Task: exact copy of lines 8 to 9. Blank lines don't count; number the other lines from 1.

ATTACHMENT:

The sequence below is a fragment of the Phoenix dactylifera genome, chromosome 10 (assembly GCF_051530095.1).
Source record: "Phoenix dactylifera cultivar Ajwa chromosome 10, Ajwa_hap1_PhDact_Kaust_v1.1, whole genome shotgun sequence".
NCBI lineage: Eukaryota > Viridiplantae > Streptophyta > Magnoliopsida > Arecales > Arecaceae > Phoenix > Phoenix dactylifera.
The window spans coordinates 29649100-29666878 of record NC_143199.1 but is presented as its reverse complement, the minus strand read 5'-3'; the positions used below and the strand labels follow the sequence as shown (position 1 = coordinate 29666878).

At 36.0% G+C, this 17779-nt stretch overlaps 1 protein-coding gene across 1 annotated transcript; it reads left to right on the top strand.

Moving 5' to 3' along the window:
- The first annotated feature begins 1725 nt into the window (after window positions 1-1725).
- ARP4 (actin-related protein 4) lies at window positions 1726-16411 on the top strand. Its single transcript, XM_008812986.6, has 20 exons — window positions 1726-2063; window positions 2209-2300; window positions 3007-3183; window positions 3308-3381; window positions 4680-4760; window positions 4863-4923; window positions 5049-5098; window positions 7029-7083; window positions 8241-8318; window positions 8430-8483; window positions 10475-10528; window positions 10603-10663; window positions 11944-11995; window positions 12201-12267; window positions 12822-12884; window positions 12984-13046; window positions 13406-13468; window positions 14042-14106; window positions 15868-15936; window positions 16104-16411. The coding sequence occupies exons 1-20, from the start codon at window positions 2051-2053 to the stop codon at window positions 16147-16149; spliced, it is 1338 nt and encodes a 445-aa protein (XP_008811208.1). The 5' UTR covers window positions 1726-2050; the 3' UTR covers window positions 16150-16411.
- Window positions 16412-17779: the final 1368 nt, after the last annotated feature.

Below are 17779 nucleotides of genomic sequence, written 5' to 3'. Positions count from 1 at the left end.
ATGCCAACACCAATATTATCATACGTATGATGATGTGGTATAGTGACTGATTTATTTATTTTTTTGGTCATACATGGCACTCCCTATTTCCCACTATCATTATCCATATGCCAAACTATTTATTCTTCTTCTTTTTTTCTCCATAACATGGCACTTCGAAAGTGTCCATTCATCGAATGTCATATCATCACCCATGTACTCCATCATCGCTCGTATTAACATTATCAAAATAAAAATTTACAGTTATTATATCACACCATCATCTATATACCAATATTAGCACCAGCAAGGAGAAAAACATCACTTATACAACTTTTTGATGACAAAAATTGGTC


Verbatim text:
- ARP4 (actin-related protein 4) lies at window positions 1726-16411 on the top strand. Its single transcript, XM_008812986.6, has 20 exons — window positions 1726-2063; window positions 2209-2300; window positions 3007-3183; window positions 3308-3381; window positions 4680-4760; window positions 4863-4923; window positions 5049-5098; window positions 7029-7083; window positions 8241-8318; window positions 8430-8483; window positions 10475-10528; window positions 10603-10663; window positions 11944-11995; window positions 12201-12267; window positions 12822-12884; window positions 12984-13046; window positions 13406-13468; window positions 14042-14106; window positions 15868-15936; window positions 16104-16411. The coding sequence occupies exons 1-20, from the start codon at window positions 2051-2053 to the stop codon at window positions 16147-16149; spliced, it is 1338 nt and encodes a 445-aa protein (XP_008811208.1). The 5' UTR covers window positions 1726-2050; the 3' UTR covers window positions 16150-16411.
- Window positions 16412-17779: the final 1368 nt, after the last annotated feature.